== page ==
EnglishEdit

EtymologyEdit

From dog +‎ trot.

NounEdit

dogtrot (plural dogtrots)

  1. A steady trotting motion similar to that of a dog.
  2. (architecture, Southern US) A breezeway, open passageway, or open hallway between two sections of a house.
    • 1970, Donald Harington, Lightning Bug:
      Old Billy Dill and his ugly wife and son are sitting together in the dogtrot.
    • 2007, Allen George Noble, Traditional Buildings: A Global Survey of Structural Forms and Cultural Functions[1] (Architecture), I.B. Tauris, →ISBN, page 34:
      The dogtrot was protected from the rain and, because its front and back were open, the Bernoulli principle provided a cooling effect ...
  3. (architecture, Southern US) A type of house with an open breezeway or hallway between two sections of a house.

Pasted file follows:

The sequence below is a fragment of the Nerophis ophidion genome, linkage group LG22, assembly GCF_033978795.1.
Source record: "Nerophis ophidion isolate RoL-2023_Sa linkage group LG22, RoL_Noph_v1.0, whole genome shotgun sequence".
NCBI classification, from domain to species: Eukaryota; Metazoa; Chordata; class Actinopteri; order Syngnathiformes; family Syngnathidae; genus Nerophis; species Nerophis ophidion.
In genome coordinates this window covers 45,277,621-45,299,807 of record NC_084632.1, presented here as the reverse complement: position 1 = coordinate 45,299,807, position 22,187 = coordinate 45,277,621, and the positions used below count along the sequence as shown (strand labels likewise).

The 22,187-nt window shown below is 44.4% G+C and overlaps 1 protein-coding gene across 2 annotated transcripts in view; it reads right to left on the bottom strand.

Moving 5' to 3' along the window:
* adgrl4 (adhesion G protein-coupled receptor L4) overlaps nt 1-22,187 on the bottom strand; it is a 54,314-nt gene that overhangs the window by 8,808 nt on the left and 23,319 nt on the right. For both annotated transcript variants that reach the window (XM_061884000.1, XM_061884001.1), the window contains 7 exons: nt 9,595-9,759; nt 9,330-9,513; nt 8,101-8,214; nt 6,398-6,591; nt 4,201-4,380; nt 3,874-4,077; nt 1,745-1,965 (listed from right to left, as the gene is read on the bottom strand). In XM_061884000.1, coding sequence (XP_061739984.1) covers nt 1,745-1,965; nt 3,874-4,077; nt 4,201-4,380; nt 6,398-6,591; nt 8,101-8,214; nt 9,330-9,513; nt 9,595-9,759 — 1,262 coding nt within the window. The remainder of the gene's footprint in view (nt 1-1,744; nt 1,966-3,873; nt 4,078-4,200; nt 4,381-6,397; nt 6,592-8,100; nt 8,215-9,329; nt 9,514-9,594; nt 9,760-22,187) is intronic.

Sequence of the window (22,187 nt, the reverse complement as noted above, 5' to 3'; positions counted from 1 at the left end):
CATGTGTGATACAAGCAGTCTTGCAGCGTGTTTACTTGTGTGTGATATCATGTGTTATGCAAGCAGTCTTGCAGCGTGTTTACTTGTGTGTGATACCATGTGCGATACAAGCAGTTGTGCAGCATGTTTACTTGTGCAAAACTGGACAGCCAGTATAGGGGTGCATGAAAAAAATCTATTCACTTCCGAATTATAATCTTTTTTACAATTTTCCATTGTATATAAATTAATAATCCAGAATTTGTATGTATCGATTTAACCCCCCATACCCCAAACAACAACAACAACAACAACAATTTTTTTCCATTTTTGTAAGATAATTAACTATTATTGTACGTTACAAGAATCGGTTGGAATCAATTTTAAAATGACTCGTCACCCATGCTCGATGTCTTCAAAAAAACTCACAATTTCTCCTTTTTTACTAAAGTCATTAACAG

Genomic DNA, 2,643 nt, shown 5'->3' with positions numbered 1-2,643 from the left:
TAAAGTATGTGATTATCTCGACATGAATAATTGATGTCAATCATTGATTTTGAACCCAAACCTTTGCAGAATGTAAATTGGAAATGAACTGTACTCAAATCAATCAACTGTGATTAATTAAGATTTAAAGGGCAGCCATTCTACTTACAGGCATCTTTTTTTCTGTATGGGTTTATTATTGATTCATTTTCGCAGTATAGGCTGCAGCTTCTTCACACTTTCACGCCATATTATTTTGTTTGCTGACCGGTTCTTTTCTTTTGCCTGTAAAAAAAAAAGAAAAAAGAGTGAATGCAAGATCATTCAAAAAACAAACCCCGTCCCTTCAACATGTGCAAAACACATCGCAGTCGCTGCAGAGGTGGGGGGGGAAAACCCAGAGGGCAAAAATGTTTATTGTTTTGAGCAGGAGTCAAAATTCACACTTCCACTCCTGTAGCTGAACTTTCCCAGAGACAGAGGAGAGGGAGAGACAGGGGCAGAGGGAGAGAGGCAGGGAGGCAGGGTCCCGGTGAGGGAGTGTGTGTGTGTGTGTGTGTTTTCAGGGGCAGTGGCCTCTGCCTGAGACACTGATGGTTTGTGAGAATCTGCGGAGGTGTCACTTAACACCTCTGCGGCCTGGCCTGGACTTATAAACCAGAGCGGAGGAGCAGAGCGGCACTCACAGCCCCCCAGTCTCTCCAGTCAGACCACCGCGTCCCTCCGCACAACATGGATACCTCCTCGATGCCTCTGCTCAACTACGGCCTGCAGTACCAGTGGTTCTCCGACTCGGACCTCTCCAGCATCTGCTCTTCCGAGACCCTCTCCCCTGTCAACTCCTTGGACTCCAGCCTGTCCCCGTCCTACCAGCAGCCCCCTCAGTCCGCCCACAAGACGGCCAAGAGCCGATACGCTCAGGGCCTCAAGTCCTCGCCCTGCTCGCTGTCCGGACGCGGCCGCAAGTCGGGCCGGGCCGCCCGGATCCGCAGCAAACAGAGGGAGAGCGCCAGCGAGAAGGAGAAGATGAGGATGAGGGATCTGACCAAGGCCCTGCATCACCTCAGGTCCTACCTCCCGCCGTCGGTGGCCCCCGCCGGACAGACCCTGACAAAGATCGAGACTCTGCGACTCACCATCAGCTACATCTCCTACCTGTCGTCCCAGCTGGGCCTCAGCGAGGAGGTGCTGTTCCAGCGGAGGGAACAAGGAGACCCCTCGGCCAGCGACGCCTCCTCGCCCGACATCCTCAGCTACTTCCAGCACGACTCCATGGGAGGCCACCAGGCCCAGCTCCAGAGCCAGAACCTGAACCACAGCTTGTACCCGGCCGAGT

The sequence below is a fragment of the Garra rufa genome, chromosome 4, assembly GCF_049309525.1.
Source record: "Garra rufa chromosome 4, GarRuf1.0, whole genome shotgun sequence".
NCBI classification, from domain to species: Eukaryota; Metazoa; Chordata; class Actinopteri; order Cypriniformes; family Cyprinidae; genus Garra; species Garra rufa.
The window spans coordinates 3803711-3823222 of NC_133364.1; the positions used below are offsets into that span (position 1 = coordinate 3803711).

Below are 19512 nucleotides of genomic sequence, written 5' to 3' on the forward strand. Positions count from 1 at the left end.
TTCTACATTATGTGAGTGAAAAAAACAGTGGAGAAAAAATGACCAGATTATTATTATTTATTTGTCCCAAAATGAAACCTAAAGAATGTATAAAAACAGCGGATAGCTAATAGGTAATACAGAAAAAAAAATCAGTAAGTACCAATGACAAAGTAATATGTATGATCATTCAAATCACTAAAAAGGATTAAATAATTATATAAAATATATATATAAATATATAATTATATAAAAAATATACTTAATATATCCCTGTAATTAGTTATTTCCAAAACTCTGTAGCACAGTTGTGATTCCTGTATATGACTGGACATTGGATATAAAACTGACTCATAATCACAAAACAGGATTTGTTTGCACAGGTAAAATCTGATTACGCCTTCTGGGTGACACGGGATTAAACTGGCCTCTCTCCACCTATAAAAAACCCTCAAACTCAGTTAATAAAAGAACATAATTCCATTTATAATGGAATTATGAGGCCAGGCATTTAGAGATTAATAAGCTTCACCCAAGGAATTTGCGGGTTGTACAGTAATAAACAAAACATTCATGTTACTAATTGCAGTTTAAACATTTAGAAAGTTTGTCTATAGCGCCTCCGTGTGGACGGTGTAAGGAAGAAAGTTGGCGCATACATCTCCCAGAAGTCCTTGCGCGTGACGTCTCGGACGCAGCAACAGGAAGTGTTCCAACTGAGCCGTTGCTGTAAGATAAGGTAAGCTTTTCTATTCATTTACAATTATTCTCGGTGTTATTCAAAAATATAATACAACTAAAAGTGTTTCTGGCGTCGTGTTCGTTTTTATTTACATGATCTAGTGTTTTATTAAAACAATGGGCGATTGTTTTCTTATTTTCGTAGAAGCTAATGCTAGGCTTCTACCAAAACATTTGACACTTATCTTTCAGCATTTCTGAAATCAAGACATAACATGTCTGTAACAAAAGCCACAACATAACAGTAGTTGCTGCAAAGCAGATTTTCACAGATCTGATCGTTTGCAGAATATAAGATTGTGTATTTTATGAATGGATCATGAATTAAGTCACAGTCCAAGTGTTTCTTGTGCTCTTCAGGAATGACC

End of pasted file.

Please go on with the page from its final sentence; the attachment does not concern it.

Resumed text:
• 2007, Allen George Noble, Traditional Buildings: A Global Survey of Structural Forms and Cultural Functions[2] (Architecture), I.B. Tauris, →ISBN, page 33:
      One Appalachian solution to the problem of adding needed living space to an existing small cabin was the dogtrot, sometimes called the dogrun, possum trot, two pens-and-a-passage, double house, or erroneously the double pen.

VerbEdit

dogtrot (third-person singular simple present dogtrots, present participle dogtrotting, simple past and past participle dogtrotted)

  1. To move at the pace of a dogtrot
    • 1989, Sue Grafton, "E" is for Evidence (Fiction), Crimeline, →ISBN:
      The stewardess released us like a pack of noisy school kids and I dogtrotted toward the gate.

AdjectiveEdit

dogtrot (comparative more dogtrot, superlative most dogtrot)

  1. (architecture, Southern US) The design or form of house with an open breezeway or hallway between two sections of a house
    • 1977, Charles van Ravenswaay, The Arts and Architecture of German Settlements in Missouri[3] (History), reprint edition, University of Missouri Press, published 2006, →ISBN, page 131:
      If America can claim any significant development in log construction, it might be the dogtrot cabin, … Henry Glassie believes that the dogtrot form developed in the southern Tennessee Valley area ...

See alsoEdit